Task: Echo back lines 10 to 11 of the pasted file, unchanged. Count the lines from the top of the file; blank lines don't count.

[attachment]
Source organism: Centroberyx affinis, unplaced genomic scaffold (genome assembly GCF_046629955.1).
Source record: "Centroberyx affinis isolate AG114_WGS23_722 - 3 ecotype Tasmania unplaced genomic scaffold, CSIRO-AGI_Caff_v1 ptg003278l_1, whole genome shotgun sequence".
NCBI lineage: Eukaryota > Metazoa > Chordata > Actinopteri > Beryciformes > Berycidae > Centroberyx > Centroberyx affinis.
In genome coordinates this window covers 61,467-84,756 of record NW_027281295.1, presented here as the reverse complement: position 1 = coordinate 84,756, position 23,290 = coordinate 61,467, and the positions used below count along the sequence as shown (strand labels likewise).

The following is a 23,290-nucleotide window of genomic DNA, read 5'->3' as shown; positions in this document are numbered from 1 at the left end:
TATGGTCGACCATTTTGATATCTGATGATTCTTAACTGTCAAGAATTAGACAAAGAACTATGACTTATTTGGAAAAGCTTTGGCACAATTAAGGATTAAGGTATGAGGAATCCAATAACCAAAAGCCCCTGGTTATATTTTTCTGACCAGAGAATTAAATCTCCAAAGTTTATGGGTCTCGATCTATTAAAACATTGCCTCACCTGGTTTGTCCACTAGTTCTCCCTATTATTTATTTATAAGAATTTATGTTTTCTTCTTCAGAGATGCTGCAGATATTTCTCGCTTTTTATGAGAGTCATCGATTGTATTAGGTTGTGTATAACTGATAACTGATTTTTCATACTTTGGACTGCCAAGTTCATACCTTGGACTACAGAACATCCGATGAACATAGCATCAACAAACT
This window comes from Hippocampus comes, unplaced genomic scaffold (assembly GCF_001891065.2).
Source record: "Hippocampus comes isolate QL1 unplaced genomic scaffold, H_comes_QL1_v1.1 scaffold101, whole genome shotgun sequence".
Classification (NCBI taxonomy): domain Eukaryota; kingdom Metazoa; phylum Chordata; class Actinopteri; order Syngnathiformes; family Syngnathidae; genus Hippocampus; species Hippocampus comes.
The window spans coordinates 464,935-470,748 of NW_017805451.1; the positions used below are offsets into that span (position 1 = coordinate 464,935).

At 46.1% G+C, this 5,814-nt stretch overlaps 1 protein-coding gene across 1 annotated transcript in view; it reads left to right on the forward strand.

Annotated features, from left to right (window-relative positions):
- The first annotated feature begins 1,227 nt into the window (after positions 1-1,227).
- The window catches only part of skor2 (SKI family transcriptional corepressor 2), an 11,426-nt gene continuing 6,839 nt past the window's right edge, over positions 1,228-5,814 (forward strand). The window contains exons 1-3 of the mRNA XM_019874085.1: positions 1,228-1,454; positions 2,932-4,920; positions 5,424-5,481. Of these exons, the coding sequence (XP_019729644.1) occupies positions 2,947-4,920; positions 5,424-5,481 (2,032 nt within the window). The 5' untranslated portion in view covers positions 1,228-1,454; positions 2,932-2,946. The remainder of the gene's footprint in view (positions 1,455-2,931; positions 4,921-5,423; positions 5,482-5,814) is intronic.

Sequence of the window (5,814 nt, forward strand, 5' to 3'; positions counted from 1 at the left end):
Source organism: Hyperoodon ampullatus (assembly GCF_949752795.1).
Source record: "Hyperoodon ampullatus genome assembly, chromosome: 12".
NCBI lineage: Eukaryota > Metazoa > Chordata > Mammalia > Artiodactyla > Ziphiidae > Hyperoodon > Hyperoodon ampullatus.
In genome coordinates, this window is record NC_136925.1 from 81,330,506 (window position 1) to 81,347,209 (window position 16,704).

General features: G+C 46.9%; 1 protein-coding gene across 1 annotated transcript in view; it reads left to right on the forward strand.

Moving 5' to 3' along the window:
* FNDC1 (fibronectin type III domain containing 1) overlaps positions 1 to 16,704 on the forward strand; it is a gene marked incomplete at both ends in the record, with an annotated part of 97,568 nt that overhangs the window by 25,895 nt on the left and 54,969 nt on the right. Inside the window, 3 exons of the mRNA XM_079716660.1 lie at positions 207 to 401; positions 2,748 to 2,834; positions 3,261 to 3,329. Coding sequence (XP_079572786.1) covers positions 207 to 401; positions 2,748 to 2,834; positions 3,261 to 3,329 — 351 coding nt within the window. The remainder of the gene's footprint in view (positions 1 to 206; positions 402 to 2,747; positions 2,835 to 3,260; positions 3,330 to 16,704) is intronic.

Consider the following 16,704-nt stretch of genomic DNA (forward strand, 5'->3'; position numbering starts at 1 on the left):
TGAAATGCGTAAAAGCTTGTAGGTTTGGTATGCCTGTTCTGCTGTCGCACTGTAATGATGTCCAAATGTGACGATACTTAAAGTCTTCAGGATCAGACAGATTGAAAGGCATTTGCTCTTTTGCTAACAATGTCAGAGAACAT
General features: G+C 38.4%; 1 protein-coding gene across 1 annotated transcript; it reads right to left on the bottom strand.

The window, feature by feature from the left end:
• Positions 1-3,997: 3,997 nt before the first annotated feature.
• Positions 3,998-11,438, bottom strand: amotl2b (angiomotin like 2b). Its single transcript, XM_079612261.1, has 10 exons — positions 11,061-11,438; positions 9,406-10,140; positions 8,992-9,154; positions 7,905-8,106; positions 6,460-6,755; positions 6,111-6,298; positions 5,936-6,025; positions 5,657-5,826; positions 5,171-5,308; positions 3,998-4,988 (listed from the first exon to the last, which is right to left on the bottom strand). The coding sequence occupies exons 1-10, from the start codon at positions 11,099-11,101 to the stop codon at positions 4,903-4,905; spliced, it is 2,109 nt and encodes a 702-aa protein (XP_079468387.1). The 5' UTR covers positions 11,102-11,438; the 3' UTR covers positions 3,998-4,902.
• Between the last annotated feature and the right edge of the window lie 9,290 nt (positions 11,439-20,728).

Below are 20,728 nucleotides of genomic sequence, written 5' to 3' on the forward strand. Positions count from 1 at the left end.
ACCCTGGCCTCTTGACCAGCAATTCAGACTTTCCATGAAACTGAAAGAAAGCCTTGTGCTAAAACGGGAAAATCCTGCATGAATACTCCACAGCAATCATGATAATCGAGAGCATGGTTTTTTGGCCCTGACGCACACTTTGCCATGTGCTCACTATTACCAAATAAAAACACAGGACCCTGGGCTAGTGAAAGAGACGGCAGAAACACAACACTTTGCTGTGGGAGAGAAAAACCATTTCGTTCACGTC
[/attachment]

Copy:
The window spans coordinates 464,935-470,748 of NW_017805451.1; the positions used below are offsets into that span (position 1 = coordinate 464,935).

At 46.1% G+C, this 5,814-nt stretch overlaps 1 protein-coding gene across 1 annotated transcript in view; it reads left to right on the forward strand.